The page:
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 Friday, 3 January, 2003, 16:18 GMT
Antarctica's ice sheet melting naturally
West Antarctica, Washington University/John Stone
Searching for rocks in West Antarctica's mountains
The West Antarctic Ice Sheet (WAIS) has been melting naturally and releasing water to the ocean for the last 10,000 years.

Research published in the journal Science suggests that the last Ice Age never really ended in that part of the world.

If the melting continues at its current rate then the WAIS could disappear in 7,000 years, possibly raising worldwide sea levels by five metres.

However, scientists warn that a sudden rapid melting of the WAIS could cause serious problems for some coastal regions.

Rock climbing

Geologists measured the chemical composition of rocks collected on seven mountains in the Ford Ranges near the Ross Sea.

Some of the peaks are almost a mile high (1.6 kilometres), but were completely covered in ice 10,000 years ago.

As the ice began to melt away and the glaciers retreated, rocks where left behind on the freshly uncovered mountains.

The rocks were exposed to cosmic rays from deep space and so their chemical make-up changed.

By looking at the composition of the rocks, the geologists could calculate how old they were and therefore when the ice melted.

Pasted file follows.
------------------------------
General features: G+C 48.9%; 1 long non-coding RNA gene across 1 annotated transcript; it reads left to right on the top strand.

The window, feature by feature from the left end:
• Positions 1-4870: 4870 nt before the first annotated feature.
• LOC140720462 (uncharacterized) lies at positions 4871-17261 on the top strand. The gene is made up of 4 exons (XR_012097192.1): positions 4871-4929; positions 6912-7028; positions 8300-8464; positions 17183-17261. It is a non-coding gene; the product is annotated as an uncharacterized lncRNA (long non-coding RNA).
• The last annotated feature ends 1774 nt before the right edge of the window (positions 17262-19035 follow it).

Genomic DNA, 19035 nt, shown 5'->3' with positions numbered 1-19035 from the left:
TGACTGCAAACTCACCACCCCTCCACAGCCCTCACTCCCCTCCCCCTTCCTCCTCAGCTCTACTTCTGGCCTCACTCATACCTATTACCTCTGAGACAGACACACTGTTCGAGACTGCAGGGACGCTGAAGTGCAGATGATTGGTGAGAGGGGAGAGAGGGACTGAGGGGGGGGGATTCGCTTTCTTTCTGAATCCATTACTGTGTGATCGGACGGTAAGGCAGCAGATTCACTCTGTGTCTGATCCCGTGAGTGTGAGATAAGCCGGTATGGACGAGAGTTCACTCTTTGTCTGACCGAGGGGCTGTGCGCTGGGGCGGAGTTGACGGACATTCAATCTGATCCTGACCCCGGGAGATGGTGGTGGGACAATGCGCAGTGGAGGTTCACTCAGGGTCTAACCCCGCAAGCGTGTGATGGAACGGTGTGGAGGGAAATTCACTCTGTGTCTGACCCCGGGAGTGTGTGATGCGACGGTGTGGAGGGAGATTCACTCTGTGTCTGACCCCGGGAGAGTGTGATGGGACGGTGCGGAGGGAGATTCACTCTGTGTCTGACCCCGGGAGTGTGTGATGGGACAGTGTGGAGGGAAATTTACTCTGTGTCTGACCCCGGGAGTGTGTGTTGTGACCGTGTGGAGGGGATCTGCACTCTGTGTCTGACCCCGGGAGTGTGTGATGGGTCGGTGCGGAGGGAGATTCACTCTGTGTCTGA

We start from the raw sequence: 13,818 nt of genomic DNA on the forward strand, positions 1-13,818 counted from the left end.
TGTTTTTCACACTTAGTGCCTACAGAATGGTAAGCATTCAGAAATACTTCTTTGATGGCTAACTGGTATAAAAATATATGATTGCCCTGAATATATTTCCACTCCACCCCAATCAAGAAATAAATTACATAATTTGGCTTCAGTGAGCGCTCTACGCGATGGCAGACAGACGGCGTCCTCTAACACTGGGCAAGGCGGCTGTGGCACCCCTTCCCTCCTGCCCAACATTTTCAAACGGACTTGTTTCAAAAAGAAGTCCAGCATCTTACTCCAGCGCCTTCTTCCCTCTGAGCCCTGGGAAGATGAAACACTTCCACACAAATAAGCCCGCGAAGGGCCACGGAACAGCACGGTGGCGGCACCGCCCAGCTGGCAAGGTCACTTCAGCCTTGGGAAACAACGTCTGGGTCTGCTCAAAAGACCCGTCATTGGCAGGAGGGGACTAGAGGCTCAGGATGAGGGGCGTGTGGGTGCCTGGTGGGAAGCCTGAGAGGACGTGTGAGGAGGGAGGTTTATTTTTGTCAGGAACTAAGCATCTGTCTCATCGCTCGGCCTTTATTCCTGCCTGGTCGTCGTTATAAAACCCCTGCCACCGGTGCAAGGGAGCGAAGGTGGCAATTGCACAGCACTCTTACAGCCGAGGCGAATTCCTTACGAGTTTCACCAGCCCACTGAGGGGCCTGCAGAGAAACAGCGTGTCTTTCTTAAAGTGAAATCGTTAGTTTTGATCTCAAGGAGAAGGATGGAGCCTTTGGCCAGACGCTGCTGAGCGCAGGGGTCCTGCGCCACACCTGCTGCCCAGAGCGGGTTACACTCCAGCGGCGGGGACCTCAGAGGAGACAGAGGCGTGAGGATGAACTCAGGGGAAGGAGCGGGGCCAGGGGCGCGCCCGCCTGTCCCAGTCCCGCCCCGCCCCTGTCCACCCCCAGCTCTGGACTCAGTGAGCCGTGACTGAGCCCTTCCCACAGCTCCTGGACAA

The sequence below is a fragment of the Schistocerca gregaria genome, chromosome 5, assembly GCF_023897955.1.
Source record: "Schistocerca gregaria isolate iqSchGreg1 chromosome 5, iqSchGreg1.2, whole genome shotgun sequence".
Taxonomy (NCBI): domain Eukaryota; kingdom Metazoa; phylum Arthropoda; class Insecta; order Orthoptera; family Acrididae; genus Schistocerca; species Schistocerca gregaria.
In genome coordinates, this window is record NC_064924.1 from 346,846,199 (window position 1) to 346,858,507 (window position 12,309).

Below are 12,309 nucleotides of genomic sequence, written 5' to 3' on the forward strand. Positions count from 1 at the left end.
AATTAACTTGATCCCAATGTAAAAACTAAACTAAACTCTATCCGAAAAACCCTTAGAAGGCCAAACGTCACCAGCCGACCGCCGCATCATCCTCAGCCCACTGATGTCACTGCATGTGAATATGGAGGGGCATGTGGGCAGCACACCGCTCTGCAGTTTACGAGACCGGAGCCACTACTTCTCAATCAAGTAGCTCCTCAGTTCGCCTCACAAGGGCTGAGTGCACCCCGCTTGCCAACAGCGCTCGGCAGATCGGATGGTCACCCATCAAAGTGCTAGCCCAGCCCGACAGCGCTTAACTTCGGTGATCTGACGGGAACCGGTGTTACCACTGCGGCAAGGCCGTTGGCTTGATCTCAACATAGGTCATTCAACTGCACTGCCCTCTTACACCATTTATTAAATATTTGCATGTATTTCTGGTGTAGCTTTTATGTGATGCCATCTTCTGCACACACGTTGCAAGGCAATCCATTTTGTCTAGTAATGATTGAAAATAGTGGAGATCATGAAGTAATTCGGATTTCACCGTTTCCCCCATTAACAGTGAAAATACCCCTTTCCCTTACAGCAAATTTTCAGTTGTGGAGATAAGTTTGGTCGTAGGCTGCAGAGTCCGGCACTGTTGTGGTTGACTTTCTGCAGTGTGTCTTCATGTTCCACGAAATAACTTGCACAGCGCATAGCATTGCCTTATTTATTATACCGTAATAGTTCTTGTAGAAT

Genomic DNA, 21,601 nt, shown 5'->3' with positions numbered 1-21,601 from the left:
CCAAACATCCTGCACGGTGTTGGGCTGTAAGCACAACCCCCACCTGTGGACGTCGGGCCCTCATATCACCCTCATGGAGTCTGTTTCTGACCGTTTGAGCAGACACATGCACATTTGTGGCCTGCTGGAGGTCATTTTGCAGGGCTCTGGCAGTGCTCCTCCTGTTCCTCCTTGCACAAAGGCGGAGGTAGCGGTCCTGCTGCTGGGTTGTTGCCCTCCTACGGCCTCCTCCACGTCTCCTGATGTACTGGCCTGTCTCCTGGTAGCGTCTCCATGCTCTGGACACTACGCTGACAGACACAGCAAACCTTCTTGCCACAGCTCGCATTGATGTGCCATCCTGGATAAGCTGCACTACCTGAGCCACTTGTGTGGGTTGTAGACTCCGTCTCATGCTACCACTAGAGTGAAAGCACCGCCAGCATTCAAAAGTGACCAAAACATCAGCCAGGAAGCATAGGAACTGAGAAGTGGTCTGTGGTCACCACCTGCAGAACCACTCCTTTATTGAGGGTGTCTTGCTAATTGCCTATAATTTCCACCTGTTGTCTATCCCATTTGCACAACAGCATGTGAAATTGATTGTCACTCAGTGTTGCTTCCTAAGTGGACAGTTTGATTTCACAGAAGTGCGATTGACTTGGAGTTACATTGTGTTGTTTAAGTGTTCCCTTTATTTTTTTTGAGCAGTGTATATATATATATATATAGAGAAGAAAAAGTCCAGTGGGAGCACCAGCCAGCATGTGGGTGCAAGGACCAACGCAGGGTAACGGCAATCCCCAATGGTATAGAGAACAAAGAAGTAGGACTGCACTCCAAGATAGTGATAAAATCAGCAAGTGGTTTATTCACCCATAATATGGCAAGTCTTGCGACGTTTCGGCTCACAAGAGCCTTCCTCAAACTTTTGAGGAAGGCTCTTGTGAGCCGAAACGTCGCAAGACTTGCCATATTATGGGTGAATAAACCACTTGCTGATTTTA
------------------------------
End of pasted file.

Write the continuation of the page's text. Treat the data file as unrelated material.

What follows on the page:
Ice Age

Professor John Stone from the University of Washington, US, led the teams behind the work.

He said: "In all cases we got very tight, consistent correlations of age with altitude, so we are able to track the margins of the ice sheet coming down the mountain sides with this approach."

Ice sheet and crevasses   BAS
Antarctica's Ice Age may not be over
The most surprising finding though is how recently the ice has thinned in West Antarctica.

Ice sheets in North America and Europe had nearly all melted 10,000 years ago, but this process had only just started in West Antarctica at that time.

"The Ice Age never really came to an end in that part of the world," Professor Stone said.

The WAIS, which covers an area of 360,000 square miles (580,000 km), is currently melting at a slow and steady rate and if this continues it will disappear in another 7,000 years.

Professor Stone says this would raise the global sea levels by about five metres.

But he warns: "A rapid melting event that released even a small fraction of this amount could have disastrous consequences for coastal regions."

The scientists stress this melting of the WAIS is a natural process but they cannot rule out that global warming may now be playing a part.

As much of the ice sheet is below water, the WAIS could be very sensitive to the warming of the oceans.

See also:

13 Jun 02 | Science/Nature
19 Mar 02 | Science/Nature
17 Jan 02 | Science/Nature
27 Dec 01 | Science/Nature
01 Feb 01 | Science/Nature
Links to more Science/Nature stories are at the foot of the page.


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